On the great spectrum of software complexity, iMovie falls pretty far to the left end, closer to the Mac OS X Calculator than to Microsoft Excel. It’s a fairly streamlined application that only rarely leaves you scratching your head.
But with each successive version, iMovie becomes a more complex, larger program. There are very few glaring, ticking-time-bomb bugs—but a few doozies strike a few people now and then: photos that look awful on the finished DVD, mysteriously dropping volume when you apply titles or effects, projects that corrupt themselves, and so on. This chapter covers them all.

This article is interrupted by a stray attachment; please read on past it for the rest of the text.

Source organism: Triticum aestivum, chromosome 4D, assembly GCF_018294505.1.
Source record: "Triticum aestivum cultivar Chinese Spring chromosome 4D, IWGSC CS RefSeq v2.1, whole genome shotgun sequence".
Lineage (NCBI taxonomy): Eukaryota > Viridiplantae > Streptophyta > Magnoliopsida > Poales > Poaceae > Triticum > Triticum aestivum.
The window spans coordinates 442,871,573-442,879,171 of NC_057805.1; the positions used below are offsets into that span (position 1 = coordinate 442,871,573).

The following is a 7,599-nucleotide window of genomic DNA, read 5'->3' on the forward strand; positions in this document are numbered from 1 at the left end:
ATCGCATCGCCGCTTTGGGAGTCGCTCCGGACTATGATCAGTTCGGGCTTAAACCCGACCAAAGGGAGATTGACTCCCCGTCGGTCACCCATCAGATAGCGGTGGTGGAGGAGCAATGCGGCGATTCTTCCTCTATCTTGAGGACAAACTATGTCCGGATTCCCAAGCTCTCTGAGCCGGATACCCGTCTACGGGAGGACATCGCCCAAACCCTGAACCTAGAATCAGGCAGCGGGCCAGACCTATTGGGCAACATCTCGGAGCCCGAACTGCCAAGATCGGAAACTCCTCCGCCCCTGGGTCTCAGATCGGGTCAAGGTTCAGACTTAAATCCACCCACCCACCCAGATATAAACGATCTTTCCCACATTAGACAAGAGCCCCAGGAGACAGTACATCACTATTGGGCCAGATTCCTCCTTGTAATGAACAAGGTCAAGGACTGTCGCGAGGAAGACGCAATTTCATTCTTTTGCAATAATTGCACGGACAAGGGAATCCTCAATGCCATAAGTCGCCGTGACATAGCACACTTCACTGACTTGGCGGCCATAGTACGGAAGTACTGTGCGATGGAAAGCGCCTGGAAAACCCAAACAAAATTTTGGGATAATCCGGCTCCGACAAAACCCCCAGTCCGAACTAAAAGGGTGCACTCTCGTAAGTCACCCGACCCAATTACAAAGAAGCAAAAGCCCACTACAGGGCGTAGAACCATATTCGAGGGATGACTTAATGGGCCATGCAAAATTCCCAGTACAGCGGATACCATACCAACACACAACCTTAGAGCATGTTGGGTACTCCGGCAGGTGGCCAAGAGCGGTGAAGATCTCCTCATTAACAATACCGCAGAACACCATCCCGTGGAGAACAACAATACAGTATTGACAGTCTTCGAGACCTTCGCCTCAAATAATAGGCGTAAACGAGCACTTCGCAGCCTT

If there’s any common wisdom at all about iMovie, here it is: a set of three golden rules that will stave off a huge number of problems down the road.
Use the latest version. Each “.01” or “.02” upgrade zaps a whole host of bugs and glitches. These updates are free, so when your Software Update program advises you that one is available, jump at the chance to install it.
Set your camcorder to 16-bit audio. The typical digital camcorder can record its audio track using either 12-bit or 16-bit audio. The factory setting is 12-bit, which gives non–computer owners a chance to overlay a second audio track without erasing the original camera sound. Trouble is, 12-bit audio may slowly drift out of sync with the video when you burn the finished project to a DVD.
Use your camera’s menu system to switch to 16-bit audio. You, an iMovie aficionado, ...